6. Tony says:

    DKJ – Just listened to this podcast. Not that I am against using a mixer since I am not a professional, but could one make the argument that if you do the mixing of sound effects, intro/outros, etc. in post production, that would allow you more flexibility? For example, what if you hit the wrong sound effect? What is your mic was set incorrectly and too bassy? Etc. That would mean these would be all “hard coded” into the recording, or am I misunderstanding this? So, in other words, if someone were to simply record their voices at a “standard” level and then adjust in post processing along with adding the music/effects, wouldn’t that give the person more flexibility?
    Thanks. Tony

    1. Good question, Tony. That’s why I use my mixer to record in four channels into my Zoom H4n. The puts my in-studio voices on one track, and sounds and remote voices on another track. So I can process them independently.

      But even without the advanced recording setup that I use, it’s still best to get everything right at its source. You can release podcast episodes much faster if you’re mixing and producing them in real time than in post production.

      Yes, there can be mistakes that end up baked into your recording. That’s why I use four channels so I always have the option to fix those mistakes. But I rarely need that.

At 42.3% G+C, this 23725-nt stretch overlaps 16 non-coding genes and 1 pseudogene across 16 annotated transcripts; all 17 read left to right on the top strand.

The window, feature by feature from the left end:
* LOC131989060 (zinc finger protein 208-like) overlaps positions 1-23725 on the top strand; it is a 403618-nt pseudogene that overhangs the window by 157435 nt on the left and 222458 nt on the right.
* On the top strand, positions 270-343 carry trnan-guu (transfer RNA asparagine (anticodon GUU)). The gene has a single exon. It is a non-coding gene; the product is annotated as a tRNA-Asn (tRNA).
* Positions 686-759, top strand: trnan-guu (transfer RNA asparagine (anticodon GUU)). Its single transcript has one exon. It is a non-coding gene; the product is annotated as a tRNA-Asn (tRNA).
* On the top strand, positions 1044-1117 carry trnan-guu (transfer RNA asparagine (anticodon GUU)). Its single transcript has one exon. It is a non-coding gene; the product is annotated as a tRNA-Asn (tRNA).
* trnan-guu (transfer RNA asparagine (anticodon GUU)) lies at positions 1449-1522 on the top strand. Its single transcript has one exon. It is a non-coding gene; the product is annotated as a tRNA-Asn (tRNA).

7. Tonya Mork says:

    Thank you, Daniel. We are setting up our new podcast and looking at what equipment we need. We’ll have one in-studio mic, feed in from the computer or iPad with pre-recorded content (voicemails, intro music, etc.), Skype, and then the out to my computer for recording (recorder we’ll add later), will the Behringer Q802USB work to start (knowing we’ll upgrade later) or do we need more channels?

    Thank you.

    1. Yes, I think the Q802USB will work well for you to start.

      1. Tonya Mork says:

        Can we still do Skype mix-minus with the Q802USB too?

        1. Yes. It has one Auxiliary Send that you can use for that.

  8. Terry says:

    Hey Daniel…I’m a long time broadcaster and ready to do a professional podcast. I have a Mackie 1202VLZ3, and an EV RE-20 but my question is, how is the best way to get from my mixer into my MacBook Pro with the best sound quality? Do I need an interface. I plan on using GarageBand and will do my mixing on the Mackie. Kind thanks for you help. Best, Terry

    1. Since your mixer doesn’t have USB output, I recommend the Behringer U-Control. It has RCA inputs and outputs and connects to your computer as an extra USB audio device. This will give you higher quality and reduce the noise and other electronic interference.